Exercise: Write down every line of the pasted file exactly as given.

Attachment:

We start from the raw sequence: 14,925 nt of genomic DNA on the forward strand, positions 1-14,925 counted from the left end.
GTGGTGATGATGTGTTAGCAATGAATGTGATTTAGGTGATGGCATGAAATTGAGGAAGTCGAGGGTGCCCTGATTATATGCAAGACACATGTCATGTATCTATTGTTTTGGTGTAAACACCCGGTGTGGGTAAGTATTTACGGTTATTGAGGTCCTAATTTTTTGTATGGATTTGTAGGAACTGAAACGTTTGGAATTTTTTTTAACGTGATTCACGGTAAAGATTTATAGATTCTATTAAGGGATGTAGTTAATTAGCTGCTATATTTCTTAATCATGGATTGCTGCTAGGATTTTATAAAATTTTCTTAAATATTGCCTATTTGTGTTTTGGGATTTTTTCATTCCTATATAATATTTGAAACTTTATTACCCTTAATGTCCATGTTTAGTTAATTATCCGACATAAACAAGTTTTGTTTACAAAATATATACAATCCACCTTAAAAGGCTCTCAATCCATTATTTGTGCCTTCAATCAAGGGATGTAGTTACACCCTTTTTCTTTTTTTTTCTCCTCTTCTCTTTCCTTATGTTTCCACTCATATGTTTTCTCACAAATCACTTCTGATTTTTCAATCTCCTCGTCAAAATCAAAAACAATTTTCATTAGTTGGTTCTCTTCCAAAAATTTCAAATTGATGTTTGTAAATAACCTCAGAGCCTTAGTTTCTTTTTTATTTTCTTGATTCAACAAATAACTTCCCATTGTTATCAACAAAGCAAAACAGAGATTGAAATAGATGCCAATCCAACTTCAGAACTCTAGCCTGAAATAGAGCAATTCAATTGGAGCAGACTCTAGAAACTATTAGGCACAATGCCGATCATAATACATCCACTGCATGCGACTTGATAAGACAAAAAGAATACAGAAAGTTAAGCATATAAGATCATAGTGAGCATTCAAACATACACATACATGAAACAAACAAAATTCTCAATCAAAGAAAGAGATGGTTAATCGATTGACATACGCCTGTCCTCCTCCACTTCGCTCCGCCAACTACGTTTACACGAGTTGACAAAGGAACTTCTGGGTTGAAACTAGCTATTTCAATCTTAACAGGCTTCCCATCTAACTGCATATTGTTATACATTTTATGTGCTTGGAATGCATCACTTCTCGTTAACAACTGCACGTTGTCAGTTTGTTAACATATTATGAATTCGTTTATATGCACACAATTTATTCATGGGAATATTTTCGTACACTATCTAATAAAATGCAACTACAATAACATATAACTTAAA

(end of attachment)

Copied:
We start from the raw sequence: 14,925 nt of genomic DNA on the forward strand, positions 1-14,925 counted from the left end.
GTGGTGATGATGTGTTAGCAATGAATGTGATTTAGGTGATGGCATGAAATTGAGGAAGTCGAGGGTGCCCTGATTATATGCAAGACACATGTCATGTATCTATTGTTTTGGTGTAAACACCCGGTGTGGGTAAGTATTTACGGTTATTGAGGTCCTAATTTTTTGTATGGATTTGTAGGAACTGAAACGTTTGGAATTTTTTTTAACGTGATTCACGGTAAAGATTTATAGATTCTATTAAGGGATGTAGTTAATTAGCTGCTATATTTCTTAATCATGGATTGCTGCTAGGATTTTATAAAATTTTCTTAAATATTGCCTATTTGTGTTTTGGGATTTTTTCATTCCTATATAATATTTGAAACTTTATTACCCTTAATGTCCATGTTTAGTTAATTATCCGACATAAACAAGTTTTGTTTACAAAATATATACAATCCACCTTAAAAGGCTCTCAATCCATTATTTGTGCCTTCAATCAAGGGATGTAGTTACACCCTTTTTCTTTTTTTTTCTCCTCTTCTCTTTCCTTATGTTTCCACTCATATGTTTTCTCACAAATCACTTCTGATTTTTCAATCTCCTCGTCAAAATCAAAAACAATTTTCATTAGTTGGTTCTCTTCCAAAAATTTCAAATTGATGTTTGTAAATAACCTCAGAGCCTTAGTTTCTTTTTTATTTTCTTGATTCAACAAATAACTTCCCATTGTTATCAACAAAGCAAAACAGAGATTGAAATAGATGCCAATCCAACTTCAGAACTCTAGCCTGAAATAGAGCAATTCAATTGGAGCAGACTCTAGAAACTATTAGGCACAATGCCGATCATAATACATCCACTGCATGCGACTTGATAAGACAAAAAGAATACAGAAAGTTAAGCATATAAGATCATAGTGAGCATTCAAACATACACATACATGAAACAAACAAAATTCTCAATCAAAGAAAGAGATGGTTAATCGATTGACATACGCCTGTCCTCCTCCACTTCGCTCCGCCAACTACGTTTACACGAGTTGACAAAGGAACTTCTGGGTTGAAACTAGCTATTTCAATCTTAACAGGCTTCCCATCTAACTGCATATTGTTATACATTTTATGTGCTTGGAATGCATCACTTCTCGTTAACAACTGCACGTTGTCAGTTTGTTAACATATTATGAATTCGTTTATATGCACACAATTTATTCATGGGAATATTTTCGTACACTATCTAATAAAATGCAACTACAATAACATATAACTTAAA